Saving Mumbai's Heritage Botanical Garden

The Struggle of the Save Rani Bagh Botanical Garden Foundation


It is impossible to talk about Veermata Jijabai Bhosale Udyan, popularly known as Rani Bagh, without using superlatives Mumbai's most visited and most affordable park, largest green open public space, only heritage botanical garden, largest agglomeration of 3,213 trees, widest species diversity (843 plant species belonging to 149 families) . . . the list is seemingly endless.

Above: Welcoming vistas - a rich and diverse botanical garden - definitive
archival documents stand testimony to its existence, value and growth
over the past 150 years
The immense value of a public botanical garden can be appreciated when we consider that Mumbai has the lowest open space to population ratio in the world 0.03 acre (0.12 hectares) per 1,000 people against the international norm of 4 acres (1.62 hectares) per 1,000. Rani Bagh functions as a vital green lung for the city, attracting an average of 8,000 visitors in a day, climbing to 30,000 on holidays. It is blessed with very fertile soil and trees here grow to girths and heights not usually seen in Mumbai. This habitat supports a rich diversity of fauna.

Established by the Agri-Horticultural Society of Western India in 1861 as the Victoria Gardens, the botanical garden was laid out on 33 acres (3,546 square metres) of land in Byculla. In 1890, 15 acres (6.7 hectares) were added to establish a small zoo. At the same time, the world economic recession led to the bankruptcy of the Agri-Horticultural Society which ceased to exist and the Bombay Municipality took over Victoria Gardens. Ever since then the botanical garden and small zoo have co-existed. In the 1990s two additional adjacent plots were acquired, bringing the total area to 53 acres (21.45 hectares).

In keeping with the European tradition of the day, the botanical garden was adorned with various monuments - a clock tower, a museum, a bandstand, the triumphal triple arch or Italianate gateway, a conservatory and several imposing statues - a classic blend of built and natural heritage. The stately museum, clock tower and triumphal arch are made of Porbandar stone. The Italianate gateway with its Corinthian columns harmonizes with the design of the museum, presenting an imposing gateway to the natural beauty within the park.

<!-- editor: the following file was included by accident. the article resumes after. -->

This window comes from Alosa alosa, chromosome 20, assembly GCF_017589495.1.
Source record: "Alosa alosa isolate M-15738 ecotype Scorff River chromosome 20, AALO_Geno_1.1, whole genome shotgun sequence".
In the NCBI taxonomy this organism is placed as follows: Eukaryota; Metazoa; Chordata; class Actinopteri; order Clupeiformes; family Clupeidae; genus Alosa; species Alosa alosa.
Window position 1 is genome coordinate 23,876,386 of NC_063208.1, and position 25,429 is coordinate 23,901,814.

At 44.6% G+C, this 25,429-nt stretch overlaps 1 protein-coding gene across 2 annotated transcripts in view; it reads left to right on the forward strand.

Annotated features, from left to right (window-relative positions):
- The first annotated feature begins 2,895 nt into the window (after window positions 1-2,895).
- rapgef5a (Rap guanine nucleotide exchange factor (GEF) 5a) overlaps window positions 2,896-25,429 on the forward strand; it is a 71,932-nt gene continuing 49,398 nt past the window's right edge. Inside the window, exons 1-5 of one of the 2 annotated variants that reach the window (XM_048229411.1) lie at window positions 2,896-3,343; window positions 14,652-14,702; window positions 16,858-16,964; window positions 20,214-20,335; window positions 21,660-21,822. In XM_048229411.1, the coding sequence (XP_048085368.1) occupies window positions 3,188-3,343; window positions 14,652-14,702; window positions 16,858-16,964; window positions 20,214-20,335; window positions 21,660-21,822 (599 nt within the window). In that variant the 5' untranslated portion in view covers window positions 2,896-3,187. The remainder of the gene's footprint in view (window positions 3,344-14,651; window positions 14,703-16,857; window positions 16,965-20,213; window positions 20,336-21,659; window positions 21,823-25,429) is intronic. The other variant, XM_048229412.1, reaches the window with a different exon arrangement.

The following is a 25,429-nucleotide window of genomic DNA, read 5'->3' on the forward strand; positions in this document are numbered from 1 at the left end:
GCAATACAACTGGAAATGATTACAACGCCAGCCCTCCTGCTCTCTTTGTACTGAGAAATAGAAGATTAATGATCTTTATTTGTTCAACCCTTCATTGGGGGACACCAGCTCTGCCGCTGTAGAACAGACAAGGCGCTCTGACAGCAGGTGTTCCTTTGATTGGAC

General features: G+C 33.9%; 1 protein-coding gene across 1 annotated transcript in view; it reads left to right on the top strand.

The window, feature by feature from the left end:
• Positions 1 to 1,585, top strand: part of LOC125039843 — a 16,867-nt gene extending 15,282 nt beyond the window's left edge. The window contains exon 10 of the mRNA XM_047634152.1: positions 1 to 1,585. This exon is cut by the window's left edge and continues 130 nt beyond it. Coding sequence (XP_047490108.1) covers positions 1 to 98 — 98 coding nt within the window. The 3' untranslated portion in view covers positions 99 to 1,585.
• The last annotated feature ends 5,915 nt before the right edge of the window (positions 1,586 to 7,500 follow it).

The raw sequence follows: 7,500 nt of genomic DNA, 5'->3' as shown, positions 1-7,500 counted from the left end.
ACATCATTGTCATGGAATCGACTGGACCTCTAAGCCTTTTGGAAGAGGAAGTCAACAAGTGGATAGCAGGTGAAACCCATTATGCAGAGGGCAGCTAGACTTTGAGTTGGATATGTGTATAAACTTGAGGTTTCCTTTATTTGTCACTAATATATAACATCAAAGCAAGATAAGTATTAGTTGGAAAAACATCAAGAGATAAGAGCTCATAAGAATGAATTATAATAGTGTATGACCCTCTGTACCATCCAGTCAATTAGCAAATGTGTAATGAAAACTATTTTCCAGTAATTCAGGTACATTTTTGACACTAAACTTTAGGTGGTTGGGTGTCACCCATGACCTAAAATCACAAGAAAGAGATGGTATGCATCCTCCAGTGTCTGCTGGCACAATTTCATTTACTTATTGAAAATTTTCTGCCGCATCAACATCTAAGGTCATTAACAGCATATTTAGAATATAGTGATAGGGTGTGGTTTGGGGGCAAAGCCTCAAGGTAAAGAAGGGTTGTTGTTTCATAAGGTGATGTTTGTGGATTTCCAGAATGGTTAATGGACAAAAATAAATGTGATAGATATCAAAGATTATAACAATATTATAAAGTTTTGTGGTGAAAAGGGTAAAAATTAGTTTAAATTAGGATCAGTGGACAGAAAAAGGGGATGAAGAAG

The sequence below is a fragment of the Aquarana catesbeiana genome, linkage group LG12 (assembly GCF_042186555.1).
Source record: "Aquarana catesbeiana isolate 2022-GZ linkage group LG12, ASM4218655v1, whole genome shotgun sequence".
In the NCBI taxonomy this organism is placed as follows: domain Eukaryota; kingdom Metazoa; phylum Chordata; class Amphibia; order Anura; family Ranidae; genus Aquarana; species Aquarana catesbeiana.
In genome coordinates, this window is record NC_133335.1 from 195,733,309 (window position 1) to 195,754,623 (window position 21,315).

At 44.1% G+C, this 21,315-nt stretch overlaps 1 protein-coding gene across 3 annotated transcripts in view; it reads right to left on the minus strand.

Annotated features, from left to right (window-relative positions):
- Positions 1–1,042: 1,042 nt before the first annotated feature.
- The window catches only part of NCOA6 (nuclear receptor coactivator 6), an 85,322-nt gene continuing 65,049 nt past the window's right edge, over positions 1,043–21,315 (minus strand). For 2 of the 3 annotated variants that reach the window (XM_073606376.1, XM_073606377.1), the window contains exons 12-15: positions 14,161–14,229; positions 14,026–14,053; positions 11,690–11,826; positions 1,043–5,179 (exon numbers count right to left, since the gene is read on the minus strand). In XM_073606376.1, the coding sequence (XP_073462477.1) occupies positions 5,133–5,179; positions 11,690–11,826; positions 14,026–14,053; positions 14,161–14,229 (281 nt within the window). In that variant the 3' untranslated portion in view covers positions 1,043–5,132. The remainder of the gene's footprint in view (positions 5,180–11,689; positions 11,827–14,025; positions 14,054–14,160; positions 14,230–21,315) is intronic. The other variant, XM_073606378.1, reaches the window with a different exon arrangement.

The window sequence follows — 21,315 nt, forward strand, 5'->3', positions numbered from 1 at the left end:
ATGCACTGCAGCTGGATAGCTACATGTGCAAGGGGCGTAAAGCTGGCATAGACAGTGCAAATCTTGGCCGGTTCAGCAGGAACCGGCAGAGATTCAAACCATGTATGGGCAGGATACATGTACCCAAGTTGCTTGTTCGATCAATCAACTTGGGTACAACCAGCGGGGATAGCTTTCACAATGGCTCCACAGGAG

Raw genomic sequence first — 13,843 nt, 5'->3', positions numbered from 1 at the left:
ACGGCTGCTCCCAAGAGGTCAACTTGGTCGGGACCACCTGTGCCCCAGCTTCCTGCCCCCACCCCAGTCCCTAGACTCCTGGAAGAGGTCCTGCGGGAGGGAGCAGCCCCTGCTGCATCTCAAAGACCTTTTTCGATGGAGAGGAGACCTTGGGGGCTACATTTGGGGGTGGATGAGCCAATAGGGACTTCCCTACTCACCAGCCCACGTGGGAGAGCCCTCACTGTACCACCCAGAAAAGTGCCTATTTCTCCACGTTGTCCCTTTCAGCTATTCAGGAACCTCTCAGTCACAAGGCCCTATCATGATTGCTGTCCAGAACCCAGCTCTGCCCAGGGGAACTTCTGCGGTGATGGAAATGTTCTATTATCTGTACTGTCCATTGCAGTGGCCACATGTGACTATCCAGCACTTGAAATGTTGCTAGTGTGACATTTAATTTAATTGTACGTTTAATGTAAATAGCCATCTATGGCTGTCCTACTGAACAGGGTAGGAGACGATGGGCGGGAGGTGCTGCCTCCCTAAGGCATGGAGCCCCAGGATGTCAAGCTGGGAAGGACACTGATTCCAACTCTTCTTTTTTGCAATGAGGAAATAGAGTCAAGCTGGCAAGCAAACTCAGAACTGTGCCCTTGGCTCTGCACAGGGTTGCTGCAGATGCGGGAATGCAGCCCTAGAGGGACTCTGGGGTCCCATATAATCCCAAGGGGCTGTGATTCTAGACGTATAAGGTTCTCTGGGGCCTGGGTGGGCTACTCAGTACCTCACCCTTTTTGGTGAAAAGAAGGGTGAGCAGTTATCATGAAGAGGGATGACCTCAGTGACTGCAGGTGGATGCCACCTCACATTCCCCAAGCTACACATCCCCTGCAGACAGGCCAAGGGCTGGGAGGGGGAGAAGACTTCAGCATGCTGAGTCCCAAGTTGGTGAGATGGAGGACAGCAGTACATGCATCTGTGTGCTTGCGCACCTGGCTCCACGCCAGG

The gardens were laid out in the classical Renaissance axial planning design prevalent in many European cities. The pathways are wide and radiate in all directions, allowing the huge numbers of visitors enough space to wander about and enjoy the green space. All axes and pathways are flanked by charming internal gardens. George Birdwood, the first Curator of the Victoria and Albert (now Bhau Daji Lad) Museum described Victoria Gardens as a "garden of delight". Unlike many manicured parks Rani Bagh has a natural, welcoming, wooded ambience. In recognition of the importance of the concept of green heritage, VJB Udyan has been accorded the status of a Grade II-B heritage site (serial no. 530 Schedule of Heritage Regulations) and the Mumbai Heritage Conservation Committee (MHCC) has listed 'botanical garden' as a special feature.

Ominous Clouds of "Makeover" Gather - The Save Rani Bagh Botanical Garden Committee is born

In February 2007 a most severe blow was dealt to the 138 years of coexistence of the botanical garden and zoo. With much fanfare the Brihanmumbai Municipal Corporation (BMC) announced its plans for a makeover without parallel. An allegedly fuddy-duddy park was to be transformed into a Singapore-style "international" zoo at the astounding cost of Rs 433 crore. The "international" partners of the project: Messrs. H.K.S. Designer and Consultant International, for a hefty fee of Rs 4 crore, set about designing the new "international" zoo.

For a group of us friends and botany enthusiasts (Hutokshi Rustomfram, Shubhada Nikharge, Katie Bagli, Hutoxi Arethna, Sheila Tanna and Renee Vyas) who frequented the gardens and parks in and around Mumbai, Rani Bagh was a favoured haunt. We were shocked when we heard of the redevelopment proposal, knowing that Rani Bagh had no vacant treeless space that could be earmarked for the proposed new zoo. In April 2007 we decided to band together and investigate. We found that we had entered the arena of struggle at an opportune moment - the BMC proposal had not yet received the mandatory approval of two statutory bodies: the Central Zoo Authority (CZA) and the Mumbai Heritage Conservation Committee (MHCC). We attended Right to Information (RTI) workshops and set about gathering the minutest data available - correspondence, plans, minutes of meetings etc. We resolved to neither seek nor accept any funding and shared the expenses among ourselves. Soon we set up a website, floated an online petition and began garnering the support of common citizens and environmental bodies. After five eventful years the Save Rani Bagh Committee has been registered as a public charitable trust, the Save Rani Bagh Botanical Garden Foundation.

Makeover Menu

The heavy construction activity envisaged was sure to turn a natural green heritage site into a synthetic glass and concrete zoo. The list of new features was mind-boggling: Australian, African, Southeast Asian and Indian zones, an aquarium, night safari, restaurants, even an artificial Indian Ocean. Where indeed was the space or the need for this elaborate amusement park? Even a glass-walled fine dining eatery was planned, from where well-heeled patrons could view cheetahs as they wined and dined.

Above: A recipe for disaster. Images reproduced from a report announcing the makeover
(Maharashtra Times of March 6, 2008)

Existing and proposed land use

Note the dense greenery in the layout drawing titled "Existing land use". As much as 63 per cent of the land is denoted in green as area under garden, while the area marked in blue denotes existing animal enclosures. In contrast, note the shrunken green area in the drawing titled "Proposed land use" and the correspondingly increased area under animal enclosures.